Work harder. Push yourself. What, that's it? Wow, you literally can't do anything. You're useless, you got a 91 on that math quiz. Look at that kid taking 10 APs, while you are here taking just two APs. You'll never make it to college. You're a failure.
I regret every day of this school year.
This year has been more than an emotional rollercoaster; it's been eternal hell. And I'm only a freshman in high school. It shouldn't be like this. Right? But, why is it that I feel this way? And almost every freshman I know has shared similar feelings with me.
The worst part is, even though I worked my hardest and accomplished all this — maintained straight A's, completed two igeAPs, made my school's IGEM team, semi-finaled in two national debate tournaments, became sophomore president, was in String Orchestra, ran track and won at SLC for HOSA — it feels like I have done absolutely nothing, that I have wasted every day of school year.
I feel empty.
I was on a hamster wheel, running, running, getting exhausted, but I continued to run and got no where. Because, that's what I thought successful people did. They worked their butts off until they succeeded. They would not accept anything below their goals. And they were able to sacrifice everything to achieve anything. But these are lies. Lies. Plain bold lies.
This is not what successful people do. This is what stupid people do. And tell me I'm wrong. Being valedictorian is no longer about who worked the hardest and got academic success; it's about whose family is wealthier and can afford to pay for those online classes. I can tell you lists of people that are smart and talented but they are always undermined by the "finessers."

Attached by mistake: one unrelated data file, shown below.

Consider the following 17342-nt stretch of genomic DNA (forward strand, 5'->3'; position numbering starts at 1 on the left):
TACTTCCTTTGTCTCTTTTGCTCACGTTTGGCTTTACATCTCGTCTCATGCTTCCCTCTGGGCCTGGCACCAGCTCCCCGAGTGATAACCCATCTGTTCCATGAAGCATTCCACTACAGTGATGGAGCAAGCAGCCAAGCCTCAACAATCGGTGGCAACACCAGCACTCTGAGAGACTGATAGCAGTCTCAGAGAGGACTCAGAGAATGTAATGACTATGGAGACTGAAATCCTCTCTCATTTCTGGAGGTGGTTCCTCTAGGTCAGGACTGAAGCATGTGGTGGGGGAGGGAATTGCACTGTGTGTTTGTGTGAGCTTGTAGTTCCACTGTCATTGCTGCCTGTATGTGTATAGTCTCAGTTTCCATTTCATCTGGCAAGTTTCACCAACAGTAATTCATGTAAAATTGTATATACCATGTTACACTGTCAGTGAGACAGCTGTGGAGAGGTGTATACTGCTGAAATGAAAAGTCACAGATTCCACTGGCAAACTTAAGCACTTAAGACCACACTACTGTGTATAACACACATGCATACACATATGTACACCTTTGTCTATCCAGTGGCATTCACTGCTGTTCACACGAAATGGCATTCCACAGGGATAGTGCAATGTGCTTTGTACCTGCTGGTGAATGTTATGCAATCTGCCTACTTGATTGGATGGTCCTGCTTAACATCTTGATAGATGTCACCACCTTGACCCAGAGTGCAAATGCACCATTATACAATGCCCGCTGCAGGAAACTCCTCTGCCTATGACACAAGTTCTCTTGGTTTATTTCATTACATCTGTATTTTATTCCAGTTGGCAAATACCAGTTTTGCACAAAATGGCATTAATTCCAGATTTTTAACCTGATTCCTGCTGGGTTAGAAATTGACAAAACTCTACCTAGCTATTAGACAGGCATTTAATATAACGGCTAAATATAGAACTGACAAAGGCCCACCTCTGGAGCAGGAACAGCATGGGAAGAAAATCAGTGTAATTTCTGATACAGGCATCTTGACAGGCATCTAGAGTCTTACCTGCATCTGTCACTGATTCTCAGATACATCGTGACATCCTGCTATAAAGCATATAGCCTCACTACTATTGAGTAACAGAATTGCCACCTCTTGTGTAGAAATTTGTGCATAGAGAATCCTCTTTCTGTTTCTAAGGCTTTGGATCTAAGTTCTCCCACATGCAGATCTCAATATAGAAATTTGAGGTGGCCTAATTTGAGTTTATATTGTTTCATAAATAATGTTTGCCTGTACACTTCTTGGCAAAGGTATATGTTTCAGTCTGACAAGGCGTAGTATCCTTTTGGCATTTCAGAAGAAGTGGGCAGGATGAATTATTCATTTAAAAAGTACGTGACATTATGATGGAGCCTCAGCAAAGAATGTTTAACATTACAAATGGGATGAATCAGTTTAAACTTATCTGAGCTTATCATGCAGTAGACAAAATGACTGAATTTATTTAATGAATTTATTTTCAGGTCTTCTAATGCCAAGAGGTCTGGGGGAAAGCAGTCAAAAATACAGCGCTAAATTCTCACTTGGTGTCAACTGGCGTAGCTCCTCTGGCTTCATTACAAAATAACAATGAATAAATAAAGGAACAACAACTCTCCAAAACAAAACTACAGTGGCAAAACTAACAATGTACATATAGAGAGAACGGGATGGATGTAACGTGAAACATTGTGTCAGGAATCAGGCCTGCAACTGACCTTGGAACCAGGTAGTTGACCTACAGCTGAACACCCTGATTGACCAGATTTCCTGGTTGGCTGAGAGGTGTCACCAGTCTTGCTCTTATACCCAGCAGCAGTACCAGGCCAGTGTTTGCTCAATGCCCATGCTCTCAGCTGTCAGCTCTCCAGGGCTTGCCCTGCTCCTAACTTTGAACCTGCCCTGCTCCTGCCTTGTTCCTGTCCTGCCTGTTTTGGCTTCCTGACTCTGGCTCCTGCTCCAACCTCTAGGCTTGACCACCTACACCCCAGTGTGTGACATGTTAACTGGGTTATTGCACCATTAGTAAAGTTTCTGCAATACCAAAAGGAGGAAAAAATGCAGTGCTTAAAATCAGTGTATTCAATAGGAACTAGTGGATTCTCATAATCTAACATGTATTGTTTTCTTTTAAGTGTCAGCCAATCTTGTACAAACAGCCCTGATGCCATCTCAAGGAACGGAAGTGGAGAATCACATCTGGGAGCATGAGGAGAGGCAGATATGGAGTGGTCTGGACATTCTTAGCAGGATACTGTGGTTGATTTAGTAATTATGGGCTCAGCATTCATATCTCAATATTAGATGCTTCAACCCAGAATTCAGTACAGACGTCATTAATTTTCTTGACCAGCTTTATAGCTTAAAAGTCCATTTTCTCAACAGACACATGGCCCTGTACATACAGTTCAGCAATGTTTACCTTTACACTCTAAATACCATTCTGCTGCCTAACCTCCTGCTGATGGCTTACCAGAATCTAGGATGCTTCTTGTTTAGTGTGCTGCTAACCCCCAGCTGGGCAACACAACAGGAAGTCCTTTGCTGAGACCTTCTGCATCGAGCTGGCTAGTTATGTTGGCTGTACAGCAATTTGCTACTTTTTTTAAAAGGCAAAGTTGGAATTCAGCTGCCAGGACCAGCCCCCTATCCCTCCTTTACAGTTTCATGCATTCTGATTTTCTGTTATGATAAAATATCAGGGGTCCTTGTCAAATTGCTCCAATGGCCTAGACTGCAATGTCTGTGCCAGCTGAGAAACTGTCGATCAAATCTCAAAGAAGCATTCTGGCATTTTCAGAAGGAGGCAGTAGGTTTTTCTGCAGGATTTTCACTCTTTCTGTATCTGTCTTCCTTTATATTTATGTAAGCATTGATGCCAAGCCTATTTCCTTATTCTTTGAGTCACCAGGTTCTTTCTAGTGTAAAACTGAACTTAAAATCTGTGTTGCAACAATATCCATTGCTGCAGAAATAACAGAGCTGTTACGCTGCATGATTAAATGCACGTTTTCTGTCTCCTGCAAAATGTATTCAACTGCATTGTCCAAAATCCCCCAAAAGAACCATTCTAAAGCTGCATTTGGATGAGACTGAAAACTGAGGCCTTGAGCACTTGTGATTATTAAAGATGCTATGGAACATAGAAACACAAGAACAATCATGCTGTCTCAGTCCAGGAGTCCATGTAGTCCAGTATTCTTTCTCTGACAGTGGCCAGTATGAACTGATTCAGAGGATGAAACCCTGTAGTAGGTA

I vividly remember talking to the recent graduating class, and they all told me the same thing, "High school is a lot of fun." But, is it really? When the trend is to take more APs, you beg your parents to pay for more APs. And I'm not saying more APs is wrong. But, some point, we're all going to snap and burn-out. No one can survive off of two to three hours of sleep everyday as high school freshman.
Imagine the years to come. Is it really worth sacrificing our health for our class rank?
And because of the lack of collaboration and an increase in competition, people like me live in anxiety everyday confused about what to do. Do I take more APs so I don't fall behind everyone and sacrifice my extracurriculars and my passions? Or, do I focus on what I want to do and fall behind?
And at this point, it's becoming no longer a high school but a survival show where everyone has the mindset, that there is only one winner.
And it's not the school that caused this. This is student lead. Each student isn't pushing themselves because they want to learn but because they want to get into a good college. They do this out of fear, not passion. And that's crucial because it ruins the purpose of taking advance placement classes.